Still, how the UNRWA copes with the crisis could prove critical for Gaza’s 2.3 million people, who have suffered a devastating bombing campaign by Israel since October 7, when Hamas fighters launched a surprise attack on southern Israel, killing 1,139 people. Israeli bombardment has killed more than 23,000 Palestinians in Gaza, including nearly 10,000 children.

The current war has already displaced more than twice the number forced from their land in 1948: an estimated 1.9 million people have had to leave their homes since October 7. The agency has reported that 1.4 million internally displaced people (IDPs) are sheltering across 155 UNRWA-run facilities, primarily schools.

That includes UNRWA staffers who must settle their spouses, children, siblings and parents, then turn to help the hundreds, sometimes thousands, who had come to the same place for help.

“We’re working in terrifying life conditions,” said Okal. “Whenever there is an air raid nearby, you can hear children of all ages screaming and the adults trying to calm them down.”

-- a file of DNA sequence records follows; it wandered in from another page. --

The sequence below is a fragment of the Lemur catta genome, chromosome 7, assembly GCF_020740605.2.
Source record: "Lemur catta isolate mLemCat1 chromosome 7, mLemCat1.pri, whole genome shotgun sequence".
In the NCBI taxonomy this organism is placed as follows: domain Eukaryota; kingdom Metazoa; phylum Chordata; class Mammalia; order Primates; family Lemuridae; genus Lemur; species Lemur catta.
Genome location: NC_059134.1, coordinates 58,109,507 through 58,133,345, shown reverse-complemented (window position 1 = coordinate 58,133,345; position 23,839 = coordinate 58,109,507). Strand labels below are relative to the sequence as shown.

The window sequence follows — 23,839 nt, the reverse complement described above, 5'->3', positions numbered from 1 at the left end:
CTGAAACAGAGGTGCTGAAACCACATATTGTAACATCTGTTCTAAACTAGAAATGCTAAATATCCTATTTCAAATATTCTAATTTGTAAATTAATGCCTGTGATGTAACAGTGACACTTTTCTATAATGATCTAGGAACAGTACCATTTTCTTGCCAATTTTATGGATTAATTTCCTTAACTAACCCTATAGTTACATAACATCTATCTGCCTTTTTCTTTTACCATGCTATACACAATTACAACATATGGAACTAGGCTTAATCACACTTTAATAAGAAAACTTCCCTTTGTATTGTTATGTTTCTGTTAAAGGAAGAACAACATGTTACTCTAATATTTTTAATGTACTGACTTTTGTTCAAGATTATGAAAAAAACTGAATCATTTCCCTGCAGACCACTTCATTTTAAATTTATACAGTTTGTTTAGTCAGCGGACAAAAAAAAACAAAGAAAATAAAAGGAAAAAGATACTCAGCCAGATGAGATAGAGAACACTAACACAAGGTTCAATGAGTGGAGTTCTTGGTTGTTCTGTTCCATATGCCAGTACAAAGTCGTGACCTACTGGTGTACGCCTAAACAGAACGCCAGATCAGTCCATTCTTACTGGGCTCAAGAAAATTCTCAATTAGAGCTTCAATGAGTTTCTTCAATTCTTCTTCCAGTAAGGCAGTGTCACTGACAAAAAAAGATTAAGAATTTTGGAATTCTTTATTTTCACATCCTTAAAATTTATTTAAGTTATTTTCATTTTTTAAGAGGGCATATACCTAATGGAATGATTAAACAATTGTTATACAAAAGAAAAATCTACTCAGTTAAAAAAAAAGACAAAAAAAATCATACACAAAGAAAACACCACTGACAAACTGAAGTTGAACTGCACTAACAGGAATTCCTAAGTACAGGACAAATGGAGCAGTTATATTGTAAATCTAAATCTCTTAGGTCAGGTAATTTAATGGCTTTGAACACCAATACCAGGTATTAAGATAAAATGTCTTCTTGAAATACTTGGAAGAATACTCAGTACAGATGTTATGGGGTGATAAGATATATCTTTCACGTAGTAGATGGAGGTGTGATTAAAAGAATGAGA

Gazans enjoy playing with their children at the beach, photographed in the autumn 2022. A distant memory for the 1.9 million displaced in Israels current war on the territory.
Palestinians in Gaza enjoy playing with their children at the beach, photographed in the autumn 2022. It’s a distant memory for the 1.9 million displaced in Israel’s current war on the territory [Paddy Dowling/Al Jazeera]

‘In memory’

Before the war, a typical day for White would involve meeting key team members, heading out to visit UNRWA staff at the agency’s schools or health clinics and meeting people living in refugee camps.

But on October 13, the agency evacuated from Gaza City to a logistics base in Rafah in the south of the strip amid the bombing. From there, White has been watching his agency come under attack.

Latest reports from the UNRWA indicate that 132 installations have been damaged, including 63 that took direct hits. In addition, 52 schools sustained damage and 53 took direct hits.